Oct 29, 2015 - 1:15pm

Getting Down to Business: Perspectives on Europe’s Digital Single Market

NOTE: The European Commission in May launched a strategy entitled the Digital Single Market (DSM) – a plan to create “better access for consumers and businesses to digital goods and services across Europe,” along with leveling the playing field in the digital economy and maximizing its growth potential.

There’s plenty of consensus when it comes to Europe’s Digital Single Market plans: It is the ticket to growth.

“U.S. and EU firms already support hundreds of thousands of jobs in one another’s markets and are poised for more growth,” says Myron Brilliant, Chamber executive vice president and head of International Affairs. “For most companies, the transatlantic market represents a natural place to do business due to our shared values. This is why American companies have long supported the European goal of a single-market.”

But what are the next steps as the DSM strategy moves forward. The Chamber is running a series of guest commentaries to take a closer look at the initiative. Here are some excerpts:

Google

The Digital Single Market Strategy sets out a clear agenda for Europe to ensure that companies here can take advantage of the 500 million consumers in Europe. A key aspect of this agenda is boosting the digital skills of Europeans who want to take a larger part in the Internet economy.

New digital opportunities need new kinds of workers with the rights skills to help these businesses grow. At current rates, the EU predicts a shortfall of 900,000 jobs by 2020 due to a lack of digital skills. This skills gap slows growth in startups and scale-ups, dampens the pace of innovation and hurts business. The risk is that Europe misses out on the potential boom in digital technology as other regions of the world educate talented young people with these skills.

At Google, we believe we can make a real contribution to helping fill this gap. Earlier this year we pledged to provide 1 million Europeans with digital skills by 2016. We know we can meet this goal because we have a track record of helping to boost these skills all across Europe. We support teachers delivering coding and computer science in the classroom, encourage more young people to pursue these academic degrees and support small and medium sized businesses in getting the necessary digital skills to grow their business online. We also have a long track record of supporting the advertising industry and our brand partners in building up the digital skills base of their employees.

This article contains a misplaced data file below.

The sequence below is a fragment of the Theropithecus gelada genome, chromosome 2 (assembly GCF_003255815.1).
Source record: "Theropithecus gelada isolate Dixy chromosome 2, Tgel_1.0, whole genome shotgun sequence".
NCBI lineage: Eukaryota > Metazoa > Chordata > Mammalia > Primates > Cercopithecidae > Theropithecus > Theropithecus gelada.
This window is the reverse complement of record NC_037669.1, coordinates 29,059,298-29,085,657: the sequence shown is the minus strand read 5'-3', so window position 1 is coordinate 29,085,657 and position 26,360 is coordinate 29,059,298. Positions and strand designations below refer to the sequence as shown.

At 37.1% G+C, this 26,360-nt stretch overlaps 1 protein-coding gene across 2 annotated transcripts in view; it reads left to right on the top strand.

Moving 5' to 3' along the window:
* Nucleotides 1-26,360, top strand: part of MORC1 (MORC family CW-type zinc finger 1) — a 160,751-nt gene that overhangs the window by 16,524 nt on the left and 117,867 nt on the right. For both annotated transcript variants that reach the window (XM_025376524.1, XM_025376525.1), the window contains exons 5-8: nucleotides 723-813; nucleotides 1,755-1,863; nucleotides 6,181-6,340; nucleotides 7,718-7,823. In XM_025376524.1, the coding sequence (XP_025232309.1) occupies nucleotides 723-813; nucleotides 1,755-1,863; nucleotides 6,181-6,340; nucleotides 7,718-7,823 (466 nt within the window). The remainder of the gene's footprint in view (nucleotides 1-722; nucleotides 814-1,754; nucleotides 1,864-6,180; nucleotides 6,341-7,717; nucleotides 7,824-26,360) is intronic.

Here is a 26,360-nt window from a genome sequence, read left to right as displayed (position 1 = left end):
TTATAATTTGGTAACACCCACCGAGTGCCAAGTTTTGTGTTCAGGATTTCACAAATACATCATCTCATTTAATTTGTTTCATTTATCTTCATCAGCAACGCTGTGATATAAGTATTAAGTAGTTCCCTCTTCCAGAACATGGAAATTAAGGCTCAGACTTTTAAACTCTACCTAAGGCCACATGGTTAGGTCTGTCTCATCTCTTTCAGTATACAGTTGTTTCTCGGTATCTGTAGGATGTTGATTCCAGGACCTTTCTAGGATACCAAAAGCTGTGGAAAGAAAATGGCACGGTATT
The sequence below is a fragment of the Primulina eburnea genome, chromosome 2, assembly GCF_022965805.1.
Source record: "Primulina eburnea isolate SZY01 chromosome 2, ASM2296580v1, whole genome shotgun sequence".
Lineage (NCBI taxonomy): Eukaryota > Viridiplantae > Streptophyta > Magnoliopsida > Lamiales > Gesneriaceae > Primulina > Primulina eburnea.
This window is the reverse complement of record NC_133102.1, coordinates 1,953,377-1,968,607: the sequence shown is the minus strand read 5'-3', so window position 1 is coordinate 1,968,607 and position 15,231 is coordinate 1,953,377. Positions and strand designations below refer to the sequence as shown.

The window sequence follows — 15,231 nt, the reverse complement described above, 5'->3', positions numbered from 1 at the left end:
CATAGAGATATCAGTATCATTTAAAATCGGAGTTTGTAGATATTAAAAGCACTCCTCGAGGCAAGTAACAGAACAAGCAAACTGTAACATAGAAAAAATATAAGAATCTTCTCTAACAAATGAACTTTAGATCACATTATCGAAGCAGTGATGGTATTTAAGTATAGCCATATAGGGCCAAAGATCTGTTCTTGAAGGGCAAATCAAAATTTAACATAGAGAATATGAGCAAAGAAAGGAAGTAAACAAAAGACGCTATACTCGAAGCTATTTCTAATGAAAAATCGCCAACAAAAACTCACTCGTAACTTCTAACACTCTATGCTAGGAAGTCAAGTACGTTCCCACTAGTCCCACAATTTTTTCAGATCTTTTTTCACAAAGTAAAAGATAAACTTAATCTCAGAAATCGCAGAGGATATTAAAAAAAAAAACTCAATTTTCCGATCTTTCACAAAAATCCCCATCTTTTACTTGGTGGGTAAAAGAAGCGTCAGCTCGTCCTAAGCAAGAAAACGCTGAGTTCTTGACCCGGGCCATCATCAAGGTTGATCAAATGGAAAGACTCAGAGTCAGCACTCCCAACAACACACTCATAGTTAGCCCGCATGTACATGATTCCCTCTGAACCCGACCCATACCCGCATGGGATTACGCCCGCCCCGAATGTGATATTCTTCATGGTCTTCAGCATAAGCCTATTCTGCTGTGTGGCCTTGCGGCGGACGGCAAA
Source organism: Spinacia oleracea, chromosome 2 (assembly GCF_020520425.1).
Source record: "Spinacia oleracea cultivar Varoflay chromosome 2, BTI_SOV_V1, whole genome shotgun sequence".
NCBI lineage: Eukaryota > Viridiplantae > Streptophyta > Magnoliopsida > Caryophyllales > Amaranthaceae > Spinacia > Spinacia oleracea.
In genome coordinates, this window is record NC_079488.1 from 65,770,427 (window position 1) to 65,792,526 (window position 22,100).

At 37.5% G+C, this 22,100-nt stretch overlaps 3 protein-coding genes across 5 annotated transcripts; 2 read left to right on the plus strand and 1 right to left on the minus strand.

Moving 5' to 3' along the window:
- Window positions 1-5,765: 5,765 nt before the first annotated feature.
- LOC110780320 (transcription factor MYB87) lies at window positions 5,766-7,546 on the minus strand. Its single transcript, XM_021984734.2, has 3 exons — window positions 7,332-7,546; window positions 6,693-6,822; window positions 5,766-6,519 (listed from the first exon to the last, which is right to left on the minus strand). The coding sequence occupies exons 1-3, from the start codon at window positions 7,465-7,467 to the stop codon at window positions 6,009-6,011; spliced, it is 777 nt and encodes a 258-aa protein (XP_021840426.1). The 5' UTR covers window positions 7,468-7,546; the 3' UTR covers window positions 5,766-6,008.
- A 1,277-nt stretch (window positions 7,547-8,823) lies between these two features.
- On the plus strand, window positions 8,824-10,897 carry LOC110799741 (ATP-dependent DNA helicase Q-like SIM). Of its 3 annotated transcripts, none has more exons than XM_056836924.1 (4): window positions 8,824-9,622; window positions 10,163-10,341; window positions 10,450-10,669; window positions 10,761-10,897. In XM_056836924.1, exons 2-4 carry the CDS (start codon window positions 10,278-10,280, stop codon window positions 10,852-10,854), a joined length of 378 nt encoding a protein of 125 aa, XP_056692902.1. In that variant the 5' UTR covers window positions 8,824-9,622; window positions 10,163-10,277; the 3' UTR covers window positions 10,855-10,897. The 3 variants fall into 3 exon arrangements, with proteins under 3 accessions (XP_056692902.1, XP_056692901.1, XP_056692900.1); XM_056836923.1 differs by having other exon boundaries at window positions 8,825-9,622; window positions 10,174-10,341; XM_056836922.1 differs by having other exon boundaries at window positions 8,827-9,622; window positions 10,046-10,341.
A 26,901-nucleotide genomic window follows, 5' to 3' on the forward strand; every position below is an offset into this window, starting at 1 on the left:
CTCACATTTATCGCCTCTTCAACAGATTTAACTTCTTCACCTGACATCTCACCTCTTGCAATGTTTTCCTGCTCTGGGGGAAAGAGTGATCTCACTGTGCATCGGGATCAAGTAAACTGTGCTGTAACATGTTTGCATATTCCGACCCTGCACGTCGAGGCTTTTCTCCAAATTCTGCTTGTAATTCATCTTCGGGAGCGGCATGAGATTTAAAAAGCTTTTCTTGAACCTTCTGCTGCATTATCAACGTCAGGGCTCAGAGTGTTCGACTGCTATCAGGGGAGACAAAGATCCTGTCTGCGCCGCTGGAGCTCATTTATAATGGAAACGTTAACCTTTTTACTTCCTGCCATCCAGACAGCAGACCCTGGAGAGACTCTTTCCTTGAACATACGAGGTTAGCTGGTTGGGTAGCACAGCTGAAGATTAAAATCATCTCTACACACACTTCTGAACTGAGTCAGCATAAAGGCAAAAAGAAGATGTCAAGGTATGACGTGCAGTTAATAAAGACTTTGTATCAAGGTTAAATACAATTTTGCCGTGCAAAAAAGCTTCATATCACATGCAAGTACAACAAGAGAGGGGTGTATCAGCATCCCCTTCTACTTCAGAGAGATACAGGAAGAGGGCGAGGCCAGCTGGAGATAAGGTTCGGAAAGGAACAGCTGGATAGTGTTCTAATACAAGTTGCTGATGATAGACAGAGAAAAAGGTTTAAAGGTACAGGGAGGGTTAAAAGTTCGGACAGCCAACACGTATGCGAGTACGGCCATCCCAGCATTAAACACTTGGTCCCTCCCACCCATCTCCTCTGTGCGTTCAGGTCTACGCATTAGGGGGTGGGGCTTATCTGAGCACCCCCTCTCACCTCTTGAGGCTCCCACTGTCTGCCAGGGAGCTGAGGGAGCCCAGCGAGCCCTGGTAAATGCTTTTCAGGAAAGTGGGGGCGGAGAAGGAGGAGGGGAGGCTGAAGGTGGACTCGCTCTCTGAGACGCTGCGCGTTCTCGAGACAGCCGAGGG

Read more from Google.

Microsoft

The past few years have been transformative in technology.  Cloud computing, the Internet of Things, and Big Data are either entrenched or fast arriving, and already helping economies in Europe and beyond become stronger, more agile, and more productive, all while empowering users to better work and play.  As the European Commission put it in the Digital Single Market (DSM) Communication, this particular trio of new technologies “are central to the EU’s competitiveness.” …

These technologies support the free movement of services, by providing the means to deliver services cross-border at a high level of quality and competitiveness.  Instead of focusing on where to locate offices and stores, a company can focus on its offering for Europe’s 500 million consumers, wherever they happen to be and whatever devices they happen to be using.  They support free movement of people, by divorcing their location from their productivity, enabling them to participate in the digital economy wherever they may be.  And they help drive European economic growth by enabling businesses to gain insights through intelligent systems and data analytics, maintain their own infrastructure whilst avoiding the capital costs of buying own servers.  Last but not least, they benefit from enhanced security and functionality from sophisticated tech companies so they can concentrate on their core competencies.

Read more from Microsoft.

UPS

With over 500 million consumers and over 20 million small and medium sized business, there is a great potential in the European Union for boosting economic growth and making the EU more competitive. The challenge is creating a connection between consumers with SMEs, which has yet to be fully realized. The Internet and digitalization of traditional economic and commercial processes are helping to move this process in the right direction. However a number of practical, legal and technological barriers remain as obstacles to creating a truly single market in Europe that relies on digitalization for further economic growth and integration.

The European Commission’s Digital Single Market strategy has identified a number of policy initiatives and actions that will remove these barriers. The DSM strategy comprises three key elements: better access for consumers and business to online goods and services; creating the conditions for digital networks and services to flourish; and maximizing the growth potential of the European digital economy. …

The Digital Single Market has the potential to unlock the full e-commerce potential, but SMEs need to ensure that they are equipped with seamless logistics to win customers and keep them. In fact, choice and control are not really options any more, but rather necessities for any SME that aims to survive and prosper in the online marketplace.

Read more from UPS.

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